On Monday morning we paid a quick visit to Leicester’s (famous) food market to stock up on fruit and veg. We said goodbye to our neighbours John and Jane, whom we’d moored against on Sunday night, and set off southwards in the mist.
The stretch of water in the picture above is known as the Straight Mile and is used for rowing. When Matthew was at uni here he belonged to the uni boat club so rowed this section many times. This is the end of the straight where the rowers turn – we’re moored up waiting for the lock to be set.
Opposite the lock is Leicester City’s football ground. I’ve forgotten how many premiership grounds we’ve cruised past but there are a surprising number. From memory we have seen Reading, both Manchesters and Coventry but I’m sure there have been others.
After four locks we passed Maffi coming in the opposite direction on his narrowboat Milly. We hadn’t seen him since being iced in at Fradley in the winter and played boat leapfrog for a while as we cruised North up the Trent & Mersey. After lunch we met up with a guy who was going in our direction so we went up the next six locks with him. He has been out on his boat since April and has cruised much of the same routes as us but our paths never crossed. It’s always nice to share locks with people and swap stories.
This dye works is one of several alongside the river south of Leicester. The river used to be inky black for many miles through Leicester from the factory effluents until legislation was brought in to make the companies remove all colour from their discharges.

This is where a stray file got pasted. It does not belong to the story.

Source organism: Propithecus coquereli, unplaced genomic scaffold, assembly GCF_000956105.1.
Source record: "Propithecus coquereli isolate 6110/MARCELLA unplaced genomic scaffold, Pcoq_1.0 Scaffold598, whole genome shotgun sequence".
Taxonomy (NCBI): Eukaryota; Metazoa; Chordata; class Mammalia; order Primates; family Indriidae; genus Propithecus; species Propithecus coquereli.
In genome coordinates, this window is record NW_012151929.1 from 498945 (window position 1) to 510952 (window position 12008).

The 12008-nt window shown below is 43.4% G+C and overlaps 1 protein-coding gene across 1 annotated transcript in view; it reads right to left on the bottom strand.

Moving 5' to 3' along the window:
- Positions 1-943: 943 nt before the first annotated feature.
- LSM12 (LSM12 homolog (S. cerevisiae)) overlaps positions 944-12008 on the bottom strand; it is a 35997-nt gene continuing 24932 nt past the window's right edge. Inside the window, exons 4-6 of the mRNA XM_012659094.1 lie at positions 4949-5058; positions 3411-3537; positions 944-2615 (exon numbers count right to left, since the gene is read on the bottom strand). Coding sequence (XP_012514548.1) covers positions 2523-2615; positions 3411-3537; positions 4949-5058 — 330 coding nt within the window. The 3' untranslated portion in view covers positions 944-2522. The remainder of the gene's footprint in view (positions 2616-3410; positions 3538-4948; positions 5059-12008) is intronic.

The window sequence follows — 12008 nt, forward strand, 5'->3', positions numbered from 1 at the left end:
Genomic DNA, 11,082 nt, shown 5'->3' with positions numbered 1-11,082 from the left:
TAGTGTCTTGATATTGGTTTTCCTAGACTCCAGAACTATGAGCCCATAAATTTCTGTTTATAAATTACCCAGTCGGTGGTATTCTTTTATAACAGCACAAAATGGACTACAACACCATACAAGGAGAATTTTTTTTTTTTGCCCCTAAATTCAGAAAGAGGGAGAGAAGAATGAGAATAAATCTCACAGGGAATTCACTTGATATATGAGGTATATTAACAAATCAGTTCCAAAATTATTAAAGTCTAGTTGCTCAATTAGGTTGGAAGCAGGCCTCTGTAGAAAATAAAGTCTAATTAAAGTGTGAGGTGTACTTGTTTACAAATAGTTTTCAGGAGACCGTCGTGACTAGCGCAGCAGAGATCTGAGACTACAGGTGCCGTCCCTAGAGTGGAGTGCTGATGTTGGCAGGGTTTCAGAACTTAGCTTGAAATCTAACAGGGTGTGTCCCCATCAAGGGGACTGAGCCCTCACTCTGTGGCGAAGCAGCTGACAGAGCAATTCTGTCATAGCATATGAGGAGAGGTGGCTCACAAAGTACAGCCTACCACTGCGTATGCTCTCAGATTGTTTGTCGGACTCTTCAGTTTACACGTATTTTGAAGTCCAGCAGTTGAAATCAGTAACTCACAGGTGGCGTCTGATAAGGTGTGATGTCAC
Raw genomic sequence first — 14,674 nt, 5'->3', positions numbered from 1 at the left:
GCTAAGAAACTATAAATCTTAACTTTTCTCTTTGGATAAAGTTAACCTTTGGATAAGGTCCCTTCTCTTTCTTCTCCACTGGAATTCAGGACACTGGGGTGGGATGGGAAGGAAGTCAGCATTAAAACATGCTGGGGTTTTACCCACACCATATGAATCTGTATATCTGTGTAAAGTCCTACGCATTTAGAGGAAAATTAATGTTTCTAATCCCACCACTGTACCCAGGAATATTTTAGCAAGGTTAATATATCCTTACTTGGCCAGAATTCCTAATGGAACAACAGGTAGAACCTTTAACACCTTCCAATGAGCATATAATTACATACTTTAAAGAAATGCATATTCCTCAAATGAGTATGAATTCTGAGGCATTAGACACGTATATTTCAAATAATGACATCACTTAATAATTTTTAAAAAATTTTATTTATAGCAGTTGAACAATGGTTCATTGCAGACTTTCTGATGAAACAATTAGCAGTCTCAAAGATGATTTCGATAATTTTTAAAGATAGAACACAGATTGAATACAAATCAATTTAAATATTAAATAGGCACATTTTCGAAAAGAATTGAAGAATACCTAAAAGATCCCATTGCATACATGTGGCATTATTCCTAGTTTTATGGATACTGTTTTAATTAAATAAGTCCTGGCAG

For the first few miles we were still on the river which looked lovely, if narrow, in the sunshine. As usual, it was good to get out into the country again but we both felt that Leicester has been misaligned. We had been led to believe that it was rough and that you mustn't stop anywhere or the boat's windows would be smashed and we would get mugged. The city centre itself is much cleaned up and far more presentable than I remember it when I last visited 25 years ago. We definitely liked Leicester and would recommend people stop there.
The exit to one lock seemed dangerously close to an unprotected section of weir. It must be pretty hair-raising when the river is flowing faster – it is very gentle at present.
Five miles south of Leicester the navigation turned into the Grand Union (Leicester Section) marked by this milestone.
We moored at South Wigston after covering eight miles and ten locks. I rang Stuart who lives nearby to arrange when he and Cheryl can join us. When I mentioned South Wigston Cheryl said, “Oh dear, that’s a bit grim”. Fortunately we were out in the country well away from the town.
Here are the ten locks we went up today.